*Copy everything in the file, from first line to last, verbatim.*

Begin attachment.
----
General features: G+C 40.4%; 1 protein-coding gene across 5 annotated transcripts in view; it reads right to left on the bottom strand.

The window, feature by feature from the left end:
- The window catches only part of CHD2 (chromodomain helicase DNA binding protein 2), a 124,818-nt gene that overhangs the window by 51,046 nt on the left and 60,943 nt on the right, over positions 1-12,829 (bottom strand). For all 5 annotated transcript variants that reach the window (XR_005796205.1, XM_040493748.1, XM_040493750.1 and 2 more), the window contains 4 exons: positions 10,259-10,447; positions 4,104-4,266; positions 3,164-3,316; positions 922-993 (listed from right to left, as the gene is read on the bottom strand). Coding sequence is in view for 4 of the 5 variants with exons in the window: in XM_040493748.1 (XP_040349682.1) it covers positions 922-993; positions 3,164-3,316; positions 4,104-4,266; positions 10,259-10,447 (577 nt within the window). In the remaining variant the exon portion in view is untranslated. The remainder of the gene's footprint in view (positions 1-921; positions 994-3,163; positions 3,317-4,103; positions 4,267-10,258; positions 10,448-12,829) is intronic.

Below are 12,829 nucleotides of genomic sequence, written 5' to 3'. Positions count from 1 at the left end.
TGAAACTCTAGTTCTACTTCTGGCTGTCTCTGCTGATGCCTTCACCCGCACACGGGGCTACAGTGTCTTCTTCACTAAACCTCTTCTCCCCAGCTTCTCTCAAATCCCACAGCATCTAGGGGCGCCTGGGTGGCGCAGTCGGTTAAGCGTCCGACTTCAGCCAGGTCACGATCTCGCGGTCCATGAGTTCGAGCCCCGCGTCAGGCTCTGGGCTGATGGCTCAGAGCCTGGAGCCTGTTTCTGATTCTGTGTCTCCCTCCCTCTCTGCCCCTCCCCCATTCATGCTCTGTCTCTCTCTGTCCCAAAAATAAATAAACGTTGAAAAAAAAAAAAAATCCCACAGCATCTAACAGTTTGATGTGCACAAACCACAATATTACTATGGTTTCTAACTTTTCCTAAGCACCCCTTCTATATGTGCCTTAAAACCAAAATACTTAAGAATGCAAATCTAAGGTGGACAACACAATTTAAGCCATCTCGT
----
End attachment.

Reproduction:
General features: G+C 40.4%; 1 protein-coding gene across 5 annotated transcripts in view; it reads right to left on the bottom strand.

The window, feature by feature from the left end:
- The window catches only part of CHD2 (chromodomain helicase DNA binding protein 2), a 124,818-nt gene that overhangs the window by 51,046 nt on the left and 60,943 nt on the right, over positions 1-12,829 (bottom strand). For all 5 annotated transcript variants that reach the window (XR_005796205.1, XM_040493748.1, XM_040493750.1 and 2 more), the window contains 4 exons: positions 10,259-10,447; positions 4,104-4,266; positions 3,164-3,316; positions 922-993 (listed from right to left, as the gene is read on the bottom strand). Coding sequence is in view for 4 of the 5 variants with exons in the window: in XM_040493748.1 (XP_040349682.1) it covers positions 922-993; positions 3,164-3,316; positions 4,104-4,266; positions 10,259-10,447 (577 nt within the window). In the remaining variant the exon portion in view is untranslated. The remainder of the gene's footprint in view (positions 1-921; positions 994-3,163; positions 3,317-4,103; positions 4,267-10,258; positions 10,448-12,829) is intronic.

Below are 12,829 nucleotides of genomic sequence, written 5' to 3'. Positions count from 1 at the left end.
TGAAACTCTAGTTCTACTTCTGGCTGTCTCTGCTGATGCCTTCACCCGCACACGGGGCTACAGTGTCTTCTTCACTAAACCTCTTCTCCCCAGCTTCTCTCAAATCCCACAGCATCTAGGGGCGCCTGGGTGGCGCAGTCGGTTAAGCGTCCGACTTCAGCCAGGTCACGATCTCGCGGTCCATGAGTTCGAGCCCCGCGTCAGGCTCTGGGCTGATGGCTCAGAGCCTGGAGCCTGTTTCTGATTCTGTGTCTCCCTCCCTCTCTGCCCCTCCCCCATTCATGCTCTGTCTCTCTCTGTCCCAAAAATAAATAAACGTTGAAAAAAAAAAAAAATCCCACAGCATCTAACAGTTTGATGTGCACAAACCACAATATTACTATGGTTTCTAACTTTTCCTAAGCACCCCTTCTATATGTGCCTTAAAACCAAAATACTTAAGAATGCAAATCTAAGGTGGACAACACAATTTAAGCCATCTCGT